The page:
Nationalist Party wins elections
The May 1948 elections in South Africa were narrowly won by D.F. Malan's Nationalist Party on a programme of apartheid. The internationally respected Prime Minister J.C. Smuts, who had steered South Africa through World War II on the side of the Allied Forces and had been one of the founding fathers of the United Nations, had to step aside. Only a few years before, in 1946, he had visited the Netherlands to accept a honorary doctorate from Leiden University. Reactions in the Netherlands were mixed.
The Dutch still remembered the Nationalists' 'neutral' stance during the war (i.e. anti-British and pro-German), their anti-Semitism and sometimes openly National-Socialist sympathies. In the proposed apartheid policies many also noticed direct parallels with German Nazism.
Most Dutch felt little or no sympathy for their calvinist Afrikaner 'kinsmen'. The appointment by the new South African government of Otto du Plessis as the new South African envoy to the Netherlands sparked a diplomatic row: the Dutch centre-left government under Prime Minister Drees refused to accept him, motivated, however, more by his Nazi ideas than by a principled stand against apartheid.
"He wants a strict segregation, confining nine millions natives well removed from the areas of the whites. One wonders with amazement waht dreadful future faces these people on the poor, barren grounds that will be assigned to them." From the Dutch weekly Elseviers Weekblad (1948),\.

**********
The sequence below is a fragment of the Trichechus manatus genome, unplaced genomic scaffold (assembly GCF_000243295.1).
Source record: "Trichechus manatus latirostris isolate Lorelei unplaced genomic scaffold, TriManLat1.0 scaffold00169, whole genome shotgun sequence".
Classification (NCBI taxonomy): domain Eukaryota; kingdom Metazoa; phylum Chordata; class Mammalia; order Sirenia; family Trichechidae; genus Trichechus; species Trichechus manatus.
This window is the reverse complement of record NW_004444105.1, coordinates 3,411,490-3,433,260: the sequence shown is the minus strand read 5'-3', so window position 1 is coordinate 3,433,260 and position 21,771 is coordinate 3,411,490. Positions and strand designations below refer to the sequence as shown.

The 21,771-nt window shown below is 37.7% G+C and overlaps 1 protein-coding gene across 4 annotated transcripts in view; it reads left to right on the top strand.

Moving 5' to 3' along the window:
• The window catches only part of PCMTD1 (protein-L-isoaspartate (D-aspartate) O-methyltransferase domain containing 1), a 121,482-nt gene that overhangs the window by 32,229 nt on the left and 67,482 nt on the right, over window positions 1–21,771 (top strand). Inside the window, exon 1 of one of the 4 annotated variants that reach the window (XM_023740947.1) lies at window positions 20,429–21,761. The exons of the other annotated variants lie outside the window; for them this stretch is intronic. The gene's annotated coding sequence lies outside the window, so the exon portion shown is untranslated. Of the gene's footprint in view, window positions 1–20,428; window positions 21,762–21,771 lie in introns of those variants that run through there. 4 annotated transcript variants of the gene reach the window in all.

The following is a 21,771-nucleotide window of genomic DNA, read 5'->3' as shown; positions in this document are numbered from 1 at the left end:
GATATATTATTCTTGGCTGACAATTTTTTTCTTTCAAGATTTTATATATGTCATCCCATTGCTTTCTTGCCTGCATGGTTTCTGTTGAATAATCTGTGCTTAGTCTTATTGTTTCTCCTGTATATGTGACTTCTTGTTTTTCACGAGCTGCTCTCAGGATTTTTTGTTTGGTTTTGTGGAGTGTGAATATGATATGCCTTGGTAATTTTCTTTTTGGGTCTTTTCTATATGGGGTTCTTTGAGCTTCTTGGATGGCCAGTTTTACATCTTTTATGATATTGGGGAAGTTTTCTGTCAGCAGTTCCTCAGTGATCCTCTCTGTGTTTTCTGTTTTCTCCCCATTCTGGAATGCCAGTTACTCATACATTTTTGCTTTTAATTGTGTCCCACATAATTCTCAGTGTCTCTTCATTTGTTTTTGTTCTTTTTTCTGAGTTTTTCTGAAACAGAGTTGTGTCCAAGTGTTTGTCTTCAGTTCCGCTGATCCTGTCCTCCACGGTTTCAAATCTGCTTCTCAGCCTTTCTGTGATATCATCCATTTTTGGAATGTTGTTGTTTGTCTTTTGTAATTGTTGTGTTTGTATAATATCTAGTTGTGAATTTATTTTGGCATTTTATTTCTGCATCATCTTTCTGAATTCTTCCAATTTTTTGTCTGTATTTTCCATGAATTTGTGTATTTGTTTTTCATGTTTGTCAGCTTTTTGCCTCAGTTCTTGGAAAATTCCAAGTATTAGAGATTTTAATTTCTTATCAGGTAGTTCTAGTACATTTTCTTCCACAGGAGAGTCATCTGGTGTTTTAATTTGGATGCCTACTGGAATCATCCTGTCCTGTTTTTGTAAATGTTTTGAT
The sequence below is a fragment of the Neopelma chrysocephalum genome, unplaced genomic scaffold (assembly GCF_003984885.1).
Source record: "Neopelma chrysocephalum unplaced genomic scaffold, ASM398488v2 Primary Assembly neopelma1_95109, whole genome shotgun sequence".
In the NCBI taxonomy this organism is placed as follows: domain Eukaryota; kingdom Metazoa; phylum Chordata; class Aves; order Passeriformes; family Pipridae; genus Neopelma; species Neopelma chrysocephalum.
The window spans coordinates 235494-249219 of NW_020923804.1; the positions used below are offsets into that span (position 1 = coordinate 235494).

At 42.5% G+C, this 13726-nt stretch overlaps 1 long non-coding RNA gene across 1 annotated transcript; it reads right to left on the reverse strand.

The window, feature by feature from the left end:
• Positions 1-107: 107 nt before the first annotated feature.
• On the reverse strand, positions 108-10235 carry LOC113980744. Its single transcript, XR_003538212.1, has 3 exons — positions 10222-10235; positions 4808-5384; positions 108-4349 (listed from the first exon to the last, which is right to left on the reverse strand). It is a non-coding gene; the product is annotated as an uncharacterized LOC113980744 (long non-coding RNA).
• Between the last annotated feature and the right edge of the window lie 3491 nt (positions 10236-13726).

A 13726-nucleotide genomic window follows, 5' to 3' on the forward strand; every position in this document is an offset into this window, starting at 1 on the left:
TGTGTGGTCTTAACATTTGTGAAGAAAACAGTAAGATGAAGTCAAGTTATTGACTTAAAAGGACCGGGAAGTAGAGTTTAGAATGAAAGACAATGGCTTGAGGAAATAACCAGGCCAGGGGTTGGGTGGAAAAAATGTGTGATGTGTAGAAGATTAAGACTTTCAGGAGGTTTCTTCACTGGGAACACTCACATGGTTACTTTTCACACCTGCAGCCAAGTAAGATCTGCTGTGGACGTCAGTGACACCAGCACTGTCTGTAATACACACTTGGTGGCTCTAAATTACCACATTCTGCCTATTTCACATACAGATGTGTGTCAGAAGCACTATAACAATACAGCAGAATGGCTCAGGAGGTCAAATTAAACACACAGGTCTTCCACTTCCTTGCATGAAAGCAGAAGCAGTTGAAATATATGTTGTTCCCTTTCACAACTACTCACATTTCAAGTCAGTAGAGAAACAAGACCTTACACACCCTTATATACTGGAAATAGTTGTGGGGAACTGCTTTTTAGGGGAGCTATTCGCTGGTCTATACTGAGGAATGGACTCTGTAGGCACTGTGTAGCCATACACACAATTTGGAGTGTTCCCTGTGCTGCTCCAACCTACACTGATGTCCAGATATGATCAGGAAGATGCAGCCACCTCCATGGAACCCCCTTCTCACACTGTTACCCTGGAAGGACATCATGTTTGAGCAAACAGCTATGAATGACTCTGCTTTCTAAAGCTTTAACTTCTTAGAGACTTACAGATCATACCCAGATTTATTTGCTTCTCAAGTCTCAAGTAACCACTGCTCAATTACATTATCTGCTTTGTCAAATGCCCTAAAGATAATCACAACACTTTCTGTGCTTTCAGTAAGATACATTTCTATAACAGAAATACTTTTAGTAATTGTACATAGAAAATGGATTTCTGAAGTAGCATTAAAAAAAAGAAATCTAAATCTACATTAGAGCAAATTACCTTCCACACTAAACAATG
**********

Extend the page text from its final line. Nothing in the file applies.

Meanwhile the Cold War had broken out, and conservative pre-war morals were being re-established. The Dutch now looked upon the Afrikaner regime with greater sympathy. There certainly were parallels between, on the one hand, the post-war reconstruction ethos and the strictly compartmentalized, 'pillarized' culture prevailing in the Netherlands and, on the other, the conservative cultural outlook of Afrikaners.
Germany had been succeeded as enemy Number One by the Soviet Union, and the anti-communist apartheid regime was increasingly valued as an ally and stronghold of Western civilisation. By 1952, Labour MP Jacques de Kadt - who still had condemned the Nationalists' rise to power in 1948 - thought that rapidly abolishing apartheid would lead to chaos in South Africa, from which only the communists stood to profit.
South Africa was one of only a handful of UN member states to support the Dutch view that the issues the Netherlands faced concerning the decolonisation of Indonesia and Papua New Guinea were of a 'domestic' nature and that the UN had no right to interfere.
Likewise, the Dutch governments led by Prime Minister Drees regarded the race issue as a domestic South African affair. Dutch UN representatives were instructed to refrain from supporting any draft resolutions against apartheid, of which more and more were being introduced by African and Asian nations.
Gradually the two countries grew towards one another. In 1949 South Africa's new Prime Minister D.F. Malan paid a 'courtesy visit' to the Netherlands. While Queen Juliana told her guest that she would never set foot in his country as long as apartheid reigned, he was received with open arms by Prime Minister Drees and Foreign Minister Stikker.
KLM's first special flight for emigrants in 1954